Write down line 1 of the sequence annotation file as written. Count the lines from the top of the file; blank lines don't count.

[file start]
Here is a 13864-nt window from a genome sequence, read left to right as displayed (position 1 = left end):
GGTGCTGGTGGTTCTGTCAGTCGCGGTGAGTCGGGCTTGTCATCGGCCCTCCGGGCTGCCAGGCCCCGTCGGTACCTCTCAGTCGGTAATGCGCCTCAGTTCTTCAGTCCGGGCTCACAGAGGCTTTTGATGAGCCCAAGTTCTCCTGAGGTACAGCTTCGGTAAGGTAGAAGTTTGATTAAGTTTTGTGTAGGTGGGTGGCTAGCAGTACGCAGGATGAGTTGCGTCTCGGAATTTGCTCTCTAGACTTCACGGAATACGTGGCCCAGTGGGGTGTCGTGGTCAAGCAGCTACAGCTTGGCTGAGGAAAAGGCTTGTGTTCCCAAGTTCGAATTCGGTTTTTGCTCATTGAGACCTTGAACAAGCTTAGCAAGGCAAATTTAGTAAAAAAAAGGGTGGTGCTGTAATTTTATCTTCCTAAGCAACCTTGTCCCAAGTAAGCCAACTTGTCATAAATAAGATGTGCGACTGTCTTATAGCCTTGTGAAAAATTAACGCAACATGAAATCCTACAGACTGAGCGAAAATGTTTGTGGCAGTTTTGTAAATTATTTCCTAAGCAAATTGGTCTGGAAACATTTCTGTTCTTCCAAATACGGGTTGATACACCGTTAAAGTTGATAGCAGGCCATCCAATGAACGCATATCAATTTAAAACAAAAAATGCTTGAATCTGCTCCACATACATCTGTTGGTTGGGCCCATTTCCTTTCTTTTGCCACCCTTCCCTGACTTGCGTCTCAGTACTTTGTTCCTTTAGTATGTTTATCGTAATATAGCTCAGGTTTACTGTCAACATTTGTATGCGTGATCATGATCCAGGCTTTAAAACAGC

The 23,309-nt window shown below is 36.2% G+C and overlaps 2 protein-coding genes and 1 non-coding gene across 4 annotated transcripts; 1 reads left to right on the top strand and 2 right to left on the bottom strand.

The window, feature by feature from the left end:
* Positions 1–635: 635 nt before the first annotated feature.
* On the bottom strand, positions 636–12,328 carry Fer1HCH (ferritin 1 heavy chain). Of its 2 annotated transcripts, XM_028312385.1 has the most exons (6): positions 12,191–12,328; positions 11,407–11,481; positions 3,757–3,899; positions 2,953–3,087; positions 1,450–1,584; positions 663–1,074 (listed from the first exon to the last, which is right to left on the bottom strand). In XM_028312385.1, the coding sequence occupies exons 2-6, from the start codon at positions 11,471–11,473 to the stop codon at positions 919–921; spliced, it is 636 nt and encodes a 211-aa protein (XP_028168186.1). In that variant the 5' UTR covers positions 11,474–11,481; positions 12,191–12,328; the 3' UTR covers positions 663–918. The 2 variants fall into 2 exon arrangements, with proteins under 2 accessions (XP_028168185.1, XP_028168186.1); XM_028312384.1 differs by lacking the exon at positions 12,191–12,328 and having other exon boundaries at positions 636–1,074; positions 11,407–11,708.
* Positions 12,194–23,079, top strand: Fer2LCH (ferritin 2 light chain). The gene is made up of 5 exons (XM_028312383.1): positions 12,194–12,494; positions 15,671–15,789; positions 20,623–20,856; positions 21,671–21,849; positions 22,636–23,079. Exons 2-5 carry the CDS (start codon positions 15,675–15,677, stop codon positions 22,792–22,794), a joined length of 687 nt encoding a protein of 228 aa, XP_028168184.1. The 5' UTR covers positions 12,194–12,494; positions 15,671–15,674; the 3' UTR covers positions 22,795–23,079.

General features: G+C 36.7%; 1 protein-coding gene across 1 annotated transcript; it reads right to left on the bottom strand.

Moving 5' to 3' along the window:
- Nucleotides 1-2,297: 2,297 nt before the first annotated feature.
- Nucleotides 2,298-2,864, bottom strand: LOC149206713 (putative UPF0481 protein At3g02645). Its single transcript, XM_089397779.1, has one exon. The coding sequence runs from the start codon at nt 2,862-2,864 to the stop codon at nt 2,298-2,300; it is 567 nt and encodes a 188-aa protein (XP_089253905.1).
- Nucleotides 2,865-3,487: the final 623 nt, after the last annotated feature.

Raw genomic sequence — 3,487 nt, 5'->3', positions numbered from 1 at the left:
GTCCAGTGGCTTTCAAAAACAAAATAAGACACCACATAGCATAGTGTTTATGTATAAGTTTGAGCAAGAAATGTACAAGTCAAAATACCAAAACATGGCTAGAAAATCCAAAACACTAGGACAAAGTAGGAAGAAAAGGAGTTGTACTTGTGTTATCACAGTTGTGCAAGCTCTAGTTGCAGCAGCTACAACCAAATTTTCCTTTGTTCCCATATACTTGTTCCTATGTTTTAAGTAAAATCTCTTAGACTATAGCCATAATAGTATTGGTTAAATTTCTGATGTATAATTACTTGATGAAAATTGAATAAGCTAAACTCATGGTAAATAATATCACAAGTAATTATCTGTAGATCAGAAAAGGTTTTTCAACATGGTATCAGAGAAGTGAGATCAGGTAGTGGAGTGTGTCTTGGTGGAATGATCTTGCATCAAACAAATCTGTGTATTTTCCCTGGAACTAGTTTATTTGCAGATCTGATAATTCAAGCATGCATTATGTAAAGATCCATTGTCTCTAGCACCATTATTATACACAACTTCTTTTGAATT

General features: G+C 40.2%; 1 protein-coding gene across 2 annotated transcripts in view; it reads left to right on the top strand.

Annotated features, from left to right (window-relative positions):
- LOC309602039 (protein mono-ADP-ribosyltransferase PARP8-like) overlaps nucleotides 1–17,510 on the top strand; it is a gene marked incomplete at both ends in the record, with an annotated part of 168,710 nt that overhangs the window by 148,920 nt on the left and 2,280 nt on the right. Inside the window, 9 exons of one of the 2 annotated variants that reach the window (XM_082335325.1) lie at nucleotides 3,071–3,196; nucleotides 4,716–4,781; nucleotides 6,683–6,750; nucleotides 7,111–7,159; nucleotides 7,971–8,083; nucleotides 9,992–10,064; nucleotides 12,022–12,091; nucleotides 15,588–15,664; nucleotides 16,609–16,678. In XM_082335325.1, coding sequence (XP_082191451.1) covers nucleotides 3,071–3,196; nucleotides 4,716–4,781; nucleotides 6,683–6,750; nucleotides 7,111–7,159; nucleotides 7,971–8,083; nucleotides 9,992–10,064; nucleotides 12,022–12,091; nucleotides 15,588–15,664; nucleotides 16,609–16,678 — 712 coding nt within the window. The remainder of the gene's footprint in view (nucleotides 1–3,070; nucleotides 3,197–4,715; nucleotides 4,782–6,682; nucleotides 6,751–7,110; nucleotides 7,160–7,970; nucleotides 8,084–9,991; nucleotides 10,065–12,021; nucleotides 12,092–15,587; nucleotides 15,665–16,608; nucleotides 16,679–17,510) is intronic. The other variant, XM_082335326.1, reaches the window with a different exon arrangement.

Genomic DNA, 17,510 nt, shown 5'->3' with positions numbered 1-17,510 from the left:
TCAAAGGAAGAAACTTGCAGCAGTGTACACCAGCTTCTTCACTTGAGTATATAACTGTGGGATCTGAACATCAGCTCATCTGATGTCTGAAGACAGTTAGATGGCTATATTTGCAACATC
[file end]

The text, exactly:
Here is a 13864-nt window from a genome sequence, read left to right as displayed (position 1 = left end):